We all knew from the start what the outcome would be, so how come many wished the war to be prolonged? Wouldn?t this in reality only result in many more Iraqi deaths? Is there more to this war than just support for our brethren across the border? Just as the coalition?s agenda no doubt goes beyond the name coined for it, Iraqi Freedom, could the Arabs? cause also have secret compartments?

The sputtering start by the coalition gave false hope to the Arab nation, which had great expectations of the looming battle that would pit the much vaunted Republican Guard against the invaders. In the meantime, every coalition loss of life and any setback in the field, one downed helicopter or one ambushed vehicle, did much to restore some vestige of lost honor. That this much anticipated battle now seems unlikely to take place because our side has suddenly vanished without a trace is causing no end of angst and confusion, which in turn has led to a collective psychological free fall.

Saddam is not the only negative force in the Middle East, but there can be no doubt that he accounted for much of it. How confused and off the track are we when a man who has led more than one rich Muslim nation to near ruin, caused the death of hundreds of thousands of Muslims and ultimately caused the invasion of his country, can be the subject of prayers and blessings by more than a few amongst us? I am now much relieved that he will soon exit our arena (if he hasn?t already, courtesy of a bunker buster) and that my share of the excess baggage will be lessened accordingly.

Coalition propaganda notwithstanding, Saddam and Bin Laden have little in common except for the fact that they make for terrible role models. Both have squandered valuable resources by promoting policies which have only led to more burdens being placed on an already stressed Islamic Ummah. Had these vast sums been spent on providing a measure of dignity by addressing man?s basic needs of food, shelter and health care, wouldn?t we be the stronger for it? These are the lessons governments need to learn from these bankrupt policies. Ignoring them will surely condemn us to eternally playing catch-up.

No longer must we cling to these anti-heroes who falsely and maliciously claim to lead us to the rebirth of our former glories. For starters, have they brought us any closer to freeing Palestine from its Zionist shackles? No amount of posturing, burning of flags or stomping on effigies will defeat the enemy, for the enemy is within us. It is time we took stock of the sad state of affairs in our own backyard. Streamlining of government and fighting corruption must be accompanied by an invigorated work ethic. Meaningful dialogue between the rulers and the ruled can lead to the reversal of capital flight. Increased local investment will create critically needed new jobs for our burgeoning young population. A modern education need not come at the expense of religion and family values. Putting aside petty regional differences will lead to a stronger regional union that will not easily be marginalized by the WTO and global conglomerates.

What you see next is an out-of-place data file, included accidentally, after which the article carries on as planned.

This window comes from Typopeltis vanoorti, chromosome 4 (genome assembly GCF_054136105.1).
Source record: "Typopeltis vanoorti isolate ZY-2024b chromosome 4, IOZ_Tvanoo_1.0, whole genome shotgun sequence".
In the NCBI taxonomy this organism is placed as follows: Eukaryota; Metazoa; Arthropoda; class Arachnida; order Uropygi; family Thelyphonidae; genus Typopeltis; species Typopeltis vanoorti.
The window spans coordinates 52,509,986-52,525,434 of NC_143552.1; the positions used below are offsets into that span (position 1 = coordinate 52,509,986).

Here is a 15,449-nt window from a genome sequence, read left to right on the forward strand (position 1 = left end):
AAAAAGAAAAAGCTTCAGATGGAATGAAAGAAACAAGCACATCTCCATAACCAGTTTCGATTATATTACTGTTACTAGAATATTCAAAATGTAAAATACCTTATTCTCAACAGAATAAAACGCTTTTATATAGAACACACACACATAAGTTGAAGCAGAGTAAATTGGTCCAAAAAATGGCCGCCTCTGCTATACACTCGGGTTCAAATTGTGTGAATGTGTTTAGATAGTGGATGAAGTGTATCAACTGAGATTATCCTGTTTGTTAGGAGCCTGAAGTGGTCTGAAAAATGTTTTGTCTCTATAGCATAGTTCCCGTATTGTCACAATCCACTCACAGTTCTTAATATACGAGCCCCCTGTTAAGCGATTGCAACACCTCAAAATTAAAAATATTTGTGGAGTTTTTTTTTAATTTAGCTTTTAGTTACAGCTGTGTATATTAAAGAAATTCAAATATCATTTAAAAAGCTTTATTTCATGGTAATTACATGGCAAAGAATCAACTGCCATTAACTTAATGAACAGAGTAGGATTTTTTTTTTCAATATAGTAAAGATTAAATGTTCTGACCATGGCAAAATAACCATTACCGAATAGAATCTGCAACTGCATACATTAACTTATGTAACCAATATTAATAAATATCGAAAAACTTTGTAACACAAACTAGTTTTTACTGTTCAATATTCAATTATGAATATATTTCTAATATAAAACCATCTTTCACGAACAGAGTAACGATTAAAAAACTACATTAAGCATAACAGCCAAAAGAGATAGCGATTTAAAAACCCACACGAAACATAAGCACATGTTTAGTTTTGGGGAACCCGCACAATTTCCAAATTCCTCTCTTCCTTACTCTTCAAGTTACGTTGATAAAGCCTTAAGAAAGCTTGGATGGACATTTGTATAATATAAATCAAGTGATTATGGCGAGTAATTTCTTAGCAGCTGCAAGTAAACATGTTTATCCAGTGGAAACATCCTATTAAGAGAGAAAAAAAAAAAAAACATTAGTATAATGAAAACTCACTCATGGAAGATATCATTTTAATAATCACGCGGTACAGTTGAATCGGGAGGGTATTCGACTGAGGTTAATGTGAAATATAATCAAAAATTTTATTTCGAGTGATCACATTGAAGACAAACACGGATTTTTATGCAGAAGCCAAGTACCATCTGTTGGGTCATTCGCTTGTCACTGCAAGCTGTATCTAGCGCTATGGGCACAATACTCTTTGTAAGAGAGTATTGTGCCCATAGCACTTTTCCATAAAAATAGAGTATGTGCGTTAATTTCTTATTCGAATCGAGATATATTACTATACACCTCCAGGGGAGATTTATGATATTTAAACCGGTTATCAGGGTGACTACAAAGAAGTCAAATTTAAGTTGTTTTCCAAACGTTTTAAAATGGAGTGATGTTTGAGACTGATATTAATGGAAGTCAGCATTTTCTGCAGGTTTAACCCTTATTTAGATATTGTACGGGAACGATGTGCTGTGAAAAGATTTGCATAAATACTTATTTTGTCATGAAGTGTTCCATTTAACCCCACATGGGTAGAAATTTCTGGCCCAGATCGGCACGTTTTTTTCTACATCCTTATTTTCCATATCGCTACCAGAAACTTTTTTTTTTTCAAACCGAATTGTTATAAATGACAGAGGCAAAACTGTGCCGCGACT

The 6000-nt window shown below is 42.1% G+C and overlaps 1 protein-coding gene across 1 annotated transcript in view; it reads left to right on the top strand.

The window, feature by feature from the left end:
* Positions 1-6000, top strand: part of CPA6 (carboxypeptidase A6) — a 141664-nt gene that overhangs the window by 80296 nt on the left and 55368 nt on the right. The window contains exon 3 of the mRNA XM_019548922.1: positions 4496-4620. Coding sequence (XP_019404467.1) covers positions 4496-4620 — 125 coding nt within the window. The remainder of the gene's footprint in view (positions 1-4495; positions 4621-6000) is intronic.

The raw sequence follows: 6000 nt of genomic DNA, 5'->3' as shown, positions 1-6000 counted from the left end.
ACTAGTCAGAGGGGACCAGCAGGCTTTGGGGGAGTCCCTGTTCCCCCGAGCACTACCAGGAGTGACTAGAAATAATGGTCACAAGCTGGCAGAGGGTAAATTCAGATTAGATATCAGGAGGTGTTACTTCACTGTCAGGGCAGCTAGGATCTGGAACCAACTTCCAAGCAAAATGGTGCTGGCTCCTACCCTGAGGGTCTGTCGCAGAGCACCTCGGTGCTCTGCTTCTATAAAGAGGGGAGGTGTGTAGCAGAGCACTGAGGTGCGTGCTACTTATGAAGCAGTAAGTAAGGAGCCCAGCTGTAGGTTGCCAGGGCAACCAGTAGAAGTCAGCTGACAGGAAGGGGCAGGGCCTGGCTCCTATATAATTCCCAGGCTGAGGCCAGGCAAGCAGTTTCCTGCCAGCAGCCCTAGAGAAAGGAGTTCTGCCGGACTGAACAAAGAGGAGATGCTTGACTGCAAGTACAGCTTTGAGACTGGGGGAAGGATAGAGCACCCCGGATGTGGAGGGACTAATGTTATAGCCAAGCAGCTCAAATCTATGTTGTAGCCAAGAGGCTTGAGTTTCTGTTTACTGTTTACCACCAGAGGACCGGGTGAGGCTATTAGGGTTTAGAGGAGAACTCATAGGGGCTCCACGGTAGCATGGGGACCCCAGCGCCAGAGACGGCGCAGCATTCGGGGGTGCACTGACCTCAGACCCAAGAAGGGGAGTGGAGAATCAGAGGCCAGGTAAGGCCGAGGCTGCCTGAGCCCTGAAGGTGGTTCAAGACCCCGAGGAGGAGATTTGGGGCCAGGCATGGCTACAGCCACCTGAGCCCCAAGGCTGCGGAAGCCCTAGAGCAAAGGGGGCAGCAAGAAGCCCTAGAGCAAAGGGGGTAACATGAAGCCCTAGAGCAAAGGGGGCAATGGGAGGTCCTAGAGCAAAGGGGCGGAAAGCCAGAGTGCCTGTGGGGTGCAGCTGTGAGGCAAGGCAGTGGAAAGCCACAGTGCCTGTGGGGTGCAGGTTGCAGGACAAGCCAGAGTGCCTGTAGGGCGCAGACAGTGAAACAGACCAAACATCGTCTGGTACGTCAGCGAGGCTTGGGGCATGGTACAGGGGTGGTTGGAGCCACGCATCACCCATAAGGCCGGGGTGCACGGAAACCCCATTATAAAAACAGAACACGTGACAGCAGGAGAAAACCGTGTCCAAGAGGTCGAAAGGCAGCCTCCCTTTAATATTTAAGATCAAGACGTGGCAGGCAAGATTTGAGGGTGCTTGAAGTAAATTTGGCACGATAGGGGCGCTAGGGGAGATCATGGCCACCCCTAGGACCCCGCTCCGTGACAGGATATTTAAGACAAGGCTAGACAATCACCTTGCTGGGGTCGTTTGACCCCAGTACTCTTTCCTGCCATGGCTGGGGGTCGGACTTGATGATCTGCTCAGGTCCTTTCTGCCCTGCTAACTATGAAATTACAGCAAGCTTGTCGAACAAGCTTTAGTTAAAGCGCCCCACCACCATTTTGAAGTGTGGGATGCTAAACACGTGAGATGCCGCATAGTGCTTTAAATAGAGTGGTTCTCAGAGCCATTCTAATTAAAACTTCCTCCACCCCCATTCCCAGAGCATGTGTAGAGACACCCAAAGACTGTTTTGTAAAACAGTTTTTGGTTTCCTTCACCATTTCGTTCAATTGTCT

There is nothing so stifling as the arrogance of unchanged might. Yet I don?t exclusively blame the West for their continued interference in our affairs many decades after the supposed end of colonial rule. More to blame and worthy of derision is our own bumbling and bungling, which have made us easy prey for manipulative outside forces. Lest we take charge of our future, our only consolation (and a small one at that) will forever remain the greatness of our long distant past. We may never need to defeat the West in battle, but we do need to compete economically on a more level- playing field. Our ascent toward that field will be directly proportional to our level of commitment; there are no free rides to success. And to return to that by now much-defaced statue for the last time, let this be more of a wake-up call, and less the superficial notion that it is an affront to the Arab nation.

Today I rejoice for Iraq, for now there is at least a glimmer of hope. Not so long ago there was none.

(hamza_dushgani@hotmail.com)

Arab News Features 12 April 2003
http://www.arabnews.com/Article.asp?ID=25074


I see a change in the Arab world happening already. I hope many there listen to this guy.


--------------------
Be all and you'll be to end all


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Invisibleluvdemshrooms
Two inch dick..but it spins!?


Registered: 11/29/01
Posts: 34,214
Loc: Lost In Space
Re: Anti-Heroes Don?t Make for Good Role Models [Re: mntlfngrs]
    #1451027 - 04/11/03 11:05 PM (14 years, 5 months ago)

Very nice.


--------------------